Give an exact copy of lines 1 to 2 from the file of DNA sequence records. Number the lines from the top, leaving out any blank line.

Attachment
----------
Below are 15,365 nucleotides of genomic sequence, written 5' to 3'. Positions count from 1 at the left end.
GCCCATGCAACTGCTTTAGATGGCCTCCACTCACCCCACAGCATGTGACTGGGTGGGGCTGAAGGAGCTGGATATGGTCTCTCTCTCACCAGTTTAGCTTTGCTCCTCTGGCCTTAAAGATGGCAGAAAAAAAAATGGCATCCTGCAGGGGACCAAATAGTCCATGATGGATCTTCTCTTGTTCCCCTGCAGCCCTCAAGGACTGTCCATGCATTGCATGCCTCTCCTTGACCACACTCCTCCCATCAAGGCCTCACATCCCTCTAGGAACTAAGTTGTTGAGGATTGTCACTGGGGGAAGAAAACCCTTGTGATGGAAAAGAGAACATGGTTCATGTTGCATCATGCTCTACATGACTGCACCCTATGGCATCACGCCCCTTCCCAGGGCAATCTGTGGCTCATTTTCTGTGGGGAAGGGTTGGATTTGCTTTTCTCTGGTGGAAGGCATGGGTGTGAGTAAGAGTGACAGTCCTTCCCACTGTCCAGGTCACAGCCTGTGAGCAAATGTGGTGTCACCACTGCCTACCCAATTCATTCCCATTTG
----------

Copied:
Below are 15,365 nucleotides of genomic sequence, written 5' to 3'. Positions count from 1 at the left end.
GCCCATGCAACTGCTTTAGATGGCCTCCACTCACCCCACAGCATGTGACTGGGTGGGGCTGAAGGAGCTGGATATGGTCTCTCTCTCACCAGTTTAGCTTTGCTCCTCTGGCCTTAAAGATGGCAGAAAAAAAAATGGCATCCTGCAGGGGACCAAATAGTCCATGATGGATCTTCTCTTGTTCCCCTGCAGCCCTCAAGGACTGTCCATGCATTGCATGCCTCTCCTTGACCACACTCCTCCCATCAAGGCCTCACATCCCTCTAGGAACTAAGTTGTTGAGGATTGTCACTGGGGGAAGAAAACCCTTGTGATGGAAAAGAGAACATGGTTCATGTTGCATCATGCTCTACATGACTGCACCCTATGGCATCACGCCCCTTCCCAGGGCAATCTGTGGCTCATTTTCTGTGGGGAAGGGTTGGATTTGCTTTTCTCTGGTGGAAGGCATGGGTGTGAGTAAGAGTGACAGTCCTTCCCACTGTCCAGGTCACAGCCTGTGAGCAAATGTGGTGTCACCACTGCCTACCCAATTCATTCCCATTTG